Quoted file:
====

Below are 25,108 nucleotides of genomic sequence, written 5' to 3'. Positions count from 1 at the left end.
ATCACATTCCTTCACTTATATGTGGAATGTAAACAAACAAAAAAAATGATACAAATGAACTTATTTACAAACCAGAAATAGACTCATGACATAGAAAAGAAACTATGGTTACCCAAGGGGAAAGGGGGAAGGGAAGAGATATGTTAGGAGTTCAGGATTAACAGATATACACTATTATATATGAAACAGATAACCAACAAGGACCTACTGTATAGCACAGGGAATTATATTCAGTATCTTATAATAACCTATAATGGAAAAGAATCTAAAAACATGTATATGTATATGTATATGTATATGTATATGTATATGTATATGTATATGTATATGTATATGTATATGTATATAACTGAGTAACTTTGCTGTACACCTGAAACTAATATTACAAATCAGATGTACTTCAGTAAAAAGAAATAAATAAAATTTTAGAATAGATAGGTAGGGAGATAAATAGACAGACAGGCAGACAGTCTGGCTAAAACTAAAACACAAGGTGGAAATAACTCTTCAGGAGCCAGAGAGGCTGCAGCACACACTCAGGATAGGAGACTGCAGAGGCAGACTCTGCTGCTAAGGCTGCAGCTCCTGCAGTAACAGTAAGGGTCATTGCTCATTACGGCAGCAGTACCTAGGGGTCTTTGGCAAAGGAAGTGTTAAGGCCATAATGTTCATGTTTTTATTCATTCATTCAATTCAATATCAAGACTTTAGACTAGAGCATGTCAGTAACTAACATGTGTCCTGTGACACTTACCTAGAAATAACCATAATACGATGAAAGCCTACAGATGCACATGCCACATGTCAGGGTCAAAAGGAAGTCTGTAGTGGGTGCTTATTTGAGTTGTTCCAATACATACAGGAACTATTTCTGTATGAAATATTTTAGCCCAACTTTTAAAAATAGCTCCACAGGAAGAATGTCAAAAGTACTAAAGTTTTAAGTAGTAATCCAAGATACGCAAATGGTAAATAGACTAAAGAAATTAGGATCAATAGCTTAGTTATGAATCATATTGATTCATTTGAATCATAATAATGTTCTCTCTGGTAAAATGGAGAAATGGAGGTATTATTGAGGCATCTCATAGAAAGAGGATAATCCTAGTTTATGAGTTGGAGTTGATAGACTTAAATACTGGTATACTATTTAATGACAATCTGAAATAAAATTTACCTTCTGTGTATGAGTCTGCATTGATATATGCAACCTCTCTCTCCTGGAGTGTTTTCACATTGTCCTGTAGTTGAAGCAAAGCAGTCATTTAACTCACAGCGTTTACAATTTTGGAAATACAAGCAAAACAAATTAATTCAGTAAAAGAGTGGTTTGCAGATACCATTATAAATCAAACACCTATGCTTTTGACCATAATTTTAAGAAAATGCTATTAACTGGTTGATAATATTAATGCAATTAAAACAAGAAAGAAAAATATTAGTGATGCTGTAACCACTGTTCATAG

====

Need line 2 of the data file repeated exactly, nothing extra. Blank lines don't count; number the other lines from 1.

ATCACATTCCTTCACTTATATGTGGAATGTAAACAAACAAAAAAAATGATACAAATGAACTTATTTACAAACCAGAAATAGACTCATGACATAGAAAAGAAACTATGGTTACCCAAGGGGAAAGGGGGAAGGGAAGAGATATGTTAGGAGTTCAGGATTAACAGATATACACTATTATATATGAAACAGATAACCAACAAGGACCTACTGTATAGCACAGGGAATTATATTCAGTATCTTATAATAACCTATAATGGAAAAGAATCTAAAAACATGTATATGTATATGTATATGTATATGTATATGTATATGTATATGTATATGTATATGTATATGTATATGTATATAACTGAGTAACTTTGCTGTACACCTGAAACTAATATTACAAATCAGATGTACTTCAGTAAAAAGAAATAAATAAAATTTTAGAATAGATAGGTAGGGAGATAAATAGACAGACAGGCAGACAGTCTGGCTAAAACTAAAACACAAGGTGGAAATAACTCTTCAGGAGCCAGAGAGGCTGCAGCACACACTCAGGATAGGAGACTGCAGAGGCAGACTCTGCTGCTAAGGCTGCAGCTCCTGCAGTAACAGTAAGGGTCATTGCTCATTACGGCAGCAGTACCTAGGGGTCTTTGGCAAAGGAAGTGTTAAGGCCATAATGTTCATGTTTTTATTCATTCATTCAATTCAATATCAAGACTTTAGACTAGAGCATGTCAGTAACTAACATGTGTCCTGTGACACTTACCTAGAAATAACCATAATACGATGAAAGCCTACAGATGCACATGCCACATGTCAGGGTCAAAAGGAAGTCTGTAGTGGGTGCTTATTTGAGTTGTTCCAATACATACAGGAACTATTTCTGTATGAAATATTTTAGCCCAACTTTTAAAAATAGCTCCACAGGAAGAATGTCAAAAGTACTAAAGTTTTAAGTAGTAATCCAAGATACGCAAATGGTAAATAGACTAAAGAAATTAGGATCAATAGCTTAGTTATGAATCATATTGATTCATTTGAATCATAATAATGTTCTCTCTGGTAAAATGGAGAAATGGAGGTATTATTGAGGCATCTCATAGAAAGAGGATAATCCTAGTTTATGAGTTGGAGTTGATAGACTTAAATACTGGTATACTATTTAATGACAATCTGAAATAAAATTTACCTTCTGTGTATGAGTCTGCATTGATATATGCAACCTCTCTCTCCTGGAGTGTTTTCACATTGTCCTGTAGTTGAAGCAAAGCAGTCATTTAACTCACAGCGTTTACAATTTTGGAAATACAAGCAAAACAAATTAATTCAGTAAAAGAGTGGTTTGCAGATACCATTATAAATCAAACACCTATGCTTTTGACCATAATTTTAAGAAAATGCTATTAACTGGTTGATAATATTAATGCAATTAAAACAAGAAAGAAAAATATTAGTGATGCTGTAACCACTGTTCATAG